When the Canlis team started brainstorming ideas that would become Canlis Community College, brothers Mark and Brian and wine and spirits director Nelson Daquip asked themselves: What do people really want out of wine right now?

Eight months into the pandemic, with uncertainty all around and a fresh spate of frayed nerves courtesy of each day’s news cycle, “You don’t need a fancy bottle of wine,” says Daquip. “People just want to have something at home.” Preferably something that stays fresh and can be summoned easily, in quantities large or small, depending on the day.

That’s how Daquip, who holds a James Beard Award for Outstanding Wine Program and manages a cellar of 19,000 impressive bottles, landed himself a new assignment: Research boxed wine.

While I enjoy the visual of Daquip pushing a cart through QFC and making thoughtful tasting notes on a box of Franzia, his methods were unsurprisingly more productive. He hit up places like Met Market and Total Wine, and checked in with distributors. "I was surprised by the quality of what's out there," he says. Recently Canlis Community College members got to watch Daquip and lead server and sommelier Erica Catubig host “Boxed and Canned Wine: A Sommelier Symposium” streamed from the restaurant’s basement cellar. What he learned: The Bota Box brand of sauvignon blanc has its fans (Catubig very much included). And housemade gummy bears pair beautifully with a 3-liter box of La Petite Frog picpoul de pinet.

To help us get through this wild week, Daquip shared a few favorites from his box wine exploits. May on-demand wine pours get us through the politically fraught days ahead.

From the Tank: Vin Rouge

A Rhone-style blend from organic and biodynamic vineyards—essentially the natural wine movement meets boxed wine. “They have a fun white, but I was really in search of a red.” Pros know to remove the bladder from the box for easier storage in the refrigerator.

Domaine du Clos du Fief Beaujolais-Villages

This one’s tougher to find, but worth seeking out. Restaurants purchase five-liter boxes to pour for happy hours. “I thought this could be a good Thanksgiving wine,” says Daquip. “It’s huggable, really tasty,” and delivers everything a gamay should: clean red fruit, earthiness and a touch of granite, with a soft finish.

Classy tip from the seminar: When we return to the days of throwing parties, you can decant your box of wine to avoid the awkward moment when you plunk a big-ass box of wine, no matter how good, down on your otherwise festive table.

Vins d’Envie Jacquere

A white from France’s Savoie region “gives the impression of chardonnay on the palate,” says Daquip. “It’s richer and weightier in flavor than sauv blanc,” but some poached pear and spice notes add more intrigue than you get with a typical chardonnay. While boxed wine is about comfort and predictability, Daquip points out that too much of that is boring. “It’s exciting to discover something, rather than rely on the comfort of doing a chardonnay from California.”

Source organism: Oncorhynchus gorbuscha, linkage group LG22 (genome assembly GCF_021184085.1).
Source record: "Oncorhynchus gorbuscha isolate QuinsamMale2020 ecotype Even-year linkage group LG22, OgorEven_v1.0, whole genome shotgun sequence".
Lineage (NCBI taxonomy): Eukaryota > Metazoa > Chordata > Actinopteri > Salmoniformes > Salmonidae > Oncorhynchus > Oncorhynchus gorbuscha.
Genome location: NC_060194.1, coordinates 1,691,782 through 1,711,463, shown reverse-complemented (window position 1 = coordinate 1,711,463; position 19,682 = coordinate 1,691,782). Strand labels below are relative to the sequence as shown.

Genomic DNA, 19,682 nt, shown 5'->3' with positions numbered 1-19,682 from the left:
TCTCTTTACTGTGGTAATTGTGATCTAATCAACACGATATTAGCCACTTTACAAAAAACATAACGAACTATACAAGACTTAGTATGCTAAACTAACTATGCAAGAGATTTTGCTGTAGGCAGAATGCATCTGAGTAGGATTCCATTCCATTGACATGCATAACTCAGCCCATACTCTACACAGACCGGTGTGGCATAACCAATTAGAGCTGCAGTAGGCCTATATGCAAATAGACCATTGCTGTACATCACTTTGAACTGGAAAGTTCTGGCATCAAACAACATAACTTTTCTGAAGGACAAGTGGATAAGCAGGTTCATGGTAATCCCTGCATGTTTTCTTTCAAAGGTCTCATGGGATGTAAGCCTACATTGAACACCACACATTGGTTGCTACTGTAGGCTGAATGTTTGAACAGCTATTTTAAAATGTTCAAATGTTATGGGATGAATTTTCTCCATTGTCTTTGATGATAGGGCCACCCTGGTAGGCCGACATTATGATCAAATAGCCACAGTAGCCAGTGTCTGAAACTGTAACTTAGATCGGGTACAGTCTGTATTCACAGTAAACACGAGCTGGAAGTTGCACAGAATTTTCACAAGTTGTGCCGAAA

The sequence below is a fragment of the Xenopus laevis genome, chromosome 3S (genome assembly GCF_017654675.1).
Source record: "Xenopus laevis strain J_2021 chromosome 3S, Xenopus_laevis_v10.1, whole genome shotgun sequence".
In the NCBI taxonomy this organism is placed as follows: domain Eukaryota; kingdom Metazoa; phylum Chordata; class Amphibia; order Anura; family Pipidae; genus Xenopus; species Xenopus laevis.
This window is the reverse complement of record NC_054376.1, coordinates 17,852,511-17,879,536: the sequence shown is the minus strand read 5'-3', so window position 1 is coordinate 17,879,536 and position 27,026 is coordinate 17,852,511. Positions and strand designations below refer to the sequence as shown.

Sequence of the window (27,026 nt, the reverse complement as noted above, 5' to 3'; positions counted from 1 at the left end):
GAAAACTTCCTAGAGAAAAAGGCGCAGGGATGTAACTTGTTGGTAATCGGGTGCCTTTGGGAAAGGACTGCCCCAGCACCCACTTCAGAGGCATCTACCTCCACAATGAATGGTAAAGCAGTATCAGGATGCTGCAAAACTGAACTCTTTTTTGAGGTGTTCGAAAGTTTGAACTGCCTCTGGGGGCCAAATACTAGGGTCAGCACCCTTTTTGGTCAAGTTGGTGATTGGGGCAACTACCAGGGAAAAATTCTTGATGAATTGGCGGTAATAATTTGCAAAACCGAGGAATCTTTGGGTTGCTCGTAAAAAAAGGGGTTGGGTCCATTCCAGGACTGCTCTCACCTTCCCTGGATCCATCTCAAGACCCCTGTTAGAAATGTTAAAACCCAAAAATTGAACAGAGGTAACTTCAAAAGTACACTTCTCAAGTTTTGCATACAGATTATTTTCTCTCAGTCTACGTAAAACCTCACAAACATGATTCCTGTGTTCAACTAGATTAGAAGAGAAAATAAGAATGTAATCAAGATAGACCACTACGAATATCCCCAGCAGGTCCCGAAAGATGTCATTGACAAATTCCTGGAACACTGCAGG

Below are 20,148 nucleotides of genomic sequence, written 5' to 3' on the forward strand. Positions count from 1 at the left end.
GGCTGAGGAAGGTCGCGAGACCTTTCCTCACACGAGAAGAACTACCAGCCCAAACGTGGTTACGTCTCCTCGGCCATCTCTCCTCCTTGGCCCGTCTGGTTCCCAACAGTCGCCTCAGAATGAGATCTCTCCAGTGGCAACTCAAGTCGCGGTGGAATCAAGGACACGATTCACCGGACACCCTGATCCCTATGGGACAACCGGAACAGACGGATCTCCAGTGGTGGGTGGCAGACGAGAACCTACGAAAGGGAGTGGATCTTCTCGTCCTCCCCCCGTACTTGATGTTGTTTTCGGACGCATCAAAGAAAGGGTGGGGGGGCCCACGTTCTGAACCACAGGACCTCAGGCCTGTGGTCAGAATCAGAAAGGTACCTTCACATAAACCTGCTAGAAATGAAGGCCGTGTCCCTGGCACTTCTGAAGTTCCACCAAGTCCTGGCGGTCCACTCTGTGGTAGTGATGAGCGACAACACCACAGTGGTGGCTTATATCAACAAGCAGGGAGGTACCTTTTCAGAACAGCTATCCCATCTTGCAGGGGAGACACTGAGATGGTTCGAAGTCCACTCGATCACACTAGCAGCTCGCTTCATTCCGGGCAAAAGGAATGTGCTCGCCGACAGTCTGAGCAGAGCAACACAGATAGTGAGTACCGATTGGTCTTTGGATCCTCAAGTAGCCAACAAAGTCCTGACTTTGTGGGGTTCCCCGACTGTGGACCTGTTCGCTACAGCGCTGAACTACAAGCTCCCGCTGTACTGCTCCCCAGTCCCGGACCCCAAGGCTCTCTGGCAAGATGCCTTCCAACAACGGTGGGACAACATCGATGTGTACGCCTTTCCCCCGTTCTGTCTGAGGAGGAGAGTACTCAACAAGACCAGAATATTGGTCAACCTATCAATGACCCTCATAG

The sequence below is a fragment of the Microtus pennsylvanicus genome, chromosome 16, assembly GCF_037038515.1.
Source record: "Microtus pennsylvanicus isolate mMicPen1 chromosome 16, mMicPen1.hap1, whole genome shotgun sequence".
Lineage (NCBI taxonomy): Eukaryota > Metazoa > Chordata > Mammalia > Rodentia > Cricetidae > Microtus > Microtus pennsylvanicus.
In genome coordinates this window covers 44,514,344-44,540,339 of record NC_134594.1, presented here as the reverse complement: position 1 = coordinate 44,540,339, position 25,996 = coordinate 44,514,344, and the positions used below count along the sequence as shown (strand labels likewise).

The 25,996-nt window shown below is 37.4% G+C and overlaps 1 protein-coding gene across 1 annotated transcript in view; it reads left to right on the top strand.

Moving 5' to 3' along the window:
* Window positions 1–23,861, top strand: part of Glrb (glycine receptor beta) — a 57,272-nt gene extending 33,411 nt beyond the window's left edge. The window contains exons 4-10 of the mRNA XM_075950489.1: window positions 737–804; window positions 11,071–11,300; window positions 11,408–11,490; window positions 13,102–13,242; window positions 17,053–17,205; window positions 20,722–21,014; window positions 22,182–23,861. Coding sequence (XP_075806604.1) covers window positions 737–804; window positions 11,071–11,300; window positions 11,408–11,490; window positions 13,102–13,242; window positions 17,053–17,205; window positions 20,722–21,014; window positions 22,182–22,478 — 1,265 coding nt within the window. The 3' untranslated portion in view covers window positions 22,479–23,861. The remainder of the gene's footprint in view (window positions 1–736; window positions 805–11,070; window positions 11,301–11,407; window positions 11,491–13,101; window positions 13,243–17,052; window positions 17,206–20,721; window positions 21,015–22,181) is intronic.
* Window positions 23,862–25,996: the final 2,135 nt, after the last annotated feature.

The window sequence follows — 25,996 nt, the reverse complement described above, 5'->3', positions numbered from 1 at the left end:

La Petite Frog Picpoul de Pinet

Daquip picked this up at Met Market and is still impressed with the price breakdown per glass. “And it’s got a frog on it, which is awesome.” On the show, he popped a little ice in his glass to bring down the temperature. It dilutes the flavor a touch, he allows, but “I’m not ashamed to say that ice in a glass of white wine, to cool it down, makes it really delicious.”

Nelson Daquip

Image: Jane Sherman

Like any other wine journey, Daquip suggests building a relationship with a wine merchant and asking if they can procure you some good-quality boxes through their distributor relationships. He's been working with Champion Wine Cellars and appreciates their "curious palate."

The Canlis seminar—discursive in all the right ways—also touched on the history of box wine, and the days when European bistros or trattorias would tote a cask, or other large-volume container of simple red or white back from a vineyard source to be the house table wine. That cycle diminished and the glass bottle reigned once wine became a commodity to ship around the world, but that journey from vineyard to consumer is evolving, says Daquip.  "Smaller producers are willing to put wines in different formats." Canned and boxed wine is ideal for hikes or camping.

Domestically, small wineries tend to worry their reputation will take a hit if they put their product in a bladder, but 2020 has pretty much every industry rethinking what makes sense. Look at to-go cocktails, says Daquip. At the start of the year, they didn't legally exist; now he sees plenty of bars putting them in small pouches for transport. "We never would have got to that point if Covid hadn't happened."

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